Milk is a staple in many kitchens. To be sure it's always on hand, it's a good idea to keep some evaporated milk in the pantry. The only real difference is the water content—evaporated milk has half its water removed through a vacuum procedure before it's homogenized, sterilized, and packaged. In the United States, it's usually canned and doesn't need to be refrigerated if unopened.
Cooking With Evaporated Milk
If a recipe calls for 1 cup regular whole milk, simply use 1/2 cup evaporated milk and 1/2 cup water as a substitution. The texture, taste, and quality of the finished product will be the same.
Evaporated milk even has at least one advantage over regular milk—its viscosity is denser, and so evaporated milk can be whipped into peaks, like heavy cream. This technique is easier and quicker if the milk is well-chilled first.
Evaporated Milk Substitutes
In recipes that include evaporated milk as an ingredient, you can substitute powdered whole milk mixed with equal parts water. Heavy cream can also replace equal amounts of evaporated milk in most recipes.
To convert regular whole milk to evaporated milk, simmer it slowly until the volume is reduced by half.
Measuring and Storing
A 12-ounce can of evaporated milk equals 1 2/3 cups. A 5-ounce tin is equivalent to 1/2 cup plus 2 tablespoons.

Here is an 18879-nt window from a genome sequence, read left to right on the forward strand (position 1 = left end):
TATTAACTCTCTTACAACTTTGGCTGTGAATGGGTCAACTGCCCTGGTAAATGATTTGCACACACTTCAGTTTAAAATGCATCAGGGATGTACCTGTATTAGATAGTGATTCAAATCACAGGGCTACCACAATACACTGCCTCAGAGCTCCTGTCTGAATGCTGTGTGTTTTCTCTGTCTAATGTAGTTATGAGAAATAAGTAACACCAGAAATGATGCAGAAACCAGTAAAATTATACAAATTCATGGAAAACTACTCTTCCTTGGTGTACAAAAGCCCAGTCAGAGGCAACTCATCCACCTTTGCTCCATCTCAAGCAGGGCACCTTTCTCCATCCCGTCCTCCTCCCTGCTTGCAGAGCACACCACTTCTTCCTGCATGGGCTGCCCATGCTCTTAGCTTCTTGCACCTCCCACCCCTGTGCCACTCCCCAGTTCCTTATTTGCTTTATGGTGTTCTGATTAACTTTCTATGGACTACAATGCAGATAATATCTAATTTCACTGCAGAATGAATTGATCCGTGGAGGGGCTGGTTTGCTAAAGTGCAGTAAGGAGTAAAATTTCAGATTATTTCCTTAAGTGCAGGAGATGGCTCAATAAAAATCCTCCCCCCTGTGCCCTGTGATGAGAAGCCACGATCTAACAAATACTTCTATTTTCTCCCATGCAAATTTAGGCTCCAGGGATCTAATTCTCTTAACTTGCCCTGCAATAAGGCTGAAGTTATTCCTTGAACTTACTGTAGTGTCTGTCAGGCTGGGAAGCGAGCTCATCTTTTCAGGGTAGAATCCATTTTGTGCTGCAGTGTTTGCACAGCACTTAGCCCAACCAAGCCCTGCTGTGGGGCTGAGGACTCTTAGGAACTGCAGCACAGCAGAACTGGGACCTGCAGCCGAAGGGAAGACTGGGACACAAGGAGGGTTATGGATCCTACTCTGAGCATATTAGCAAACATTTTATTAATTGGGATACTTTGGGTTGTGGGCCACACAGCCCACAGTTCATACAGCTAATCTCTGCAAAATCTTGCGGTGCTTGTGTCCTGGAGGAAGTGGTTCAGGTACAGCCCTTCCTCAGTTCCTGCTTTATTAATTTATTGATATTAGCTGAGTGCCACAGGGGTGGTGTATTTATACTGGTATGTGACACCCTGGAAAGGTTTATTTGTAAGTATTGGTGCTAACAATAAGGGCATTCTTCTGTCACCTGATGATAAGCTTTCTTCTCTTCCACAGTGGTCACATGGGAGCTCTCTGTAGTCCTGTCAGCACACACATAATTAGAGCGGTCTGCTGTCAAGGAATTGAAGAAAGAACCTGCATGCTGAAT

Unopened evaporated milk lasts around six months in the cupboard and should have a use-by date printed on the can. Once opened, the milk lasts up to one week in the coldest part of the refrigerator. Cover the top with foil and store it away from strongly flavored or scented foods to prevent absorption of unwanted tastes.
Evaporated milk is sometimes referred to as condensed milk, especially in British recipes. Although the term is appropriate since the original volume of the milk is reduced by half, it often confuses American cooks. Sweetened condensed milk is a frequently used ingredient in sweets and desserts, and it's not the same as evaporated milk as it has extremely high sugar content. Evaporated milk has no sugar in it.
Sweetened evaporated milk was patented by Gail Borden in 1856, and in 1892, his company introduced plain evaporated milk. This was a boon to the milk industry because refrigeration and refrigerated transport were not yet invented. Evaporated milk was carried by prospectors during the Yukon Gold Rush.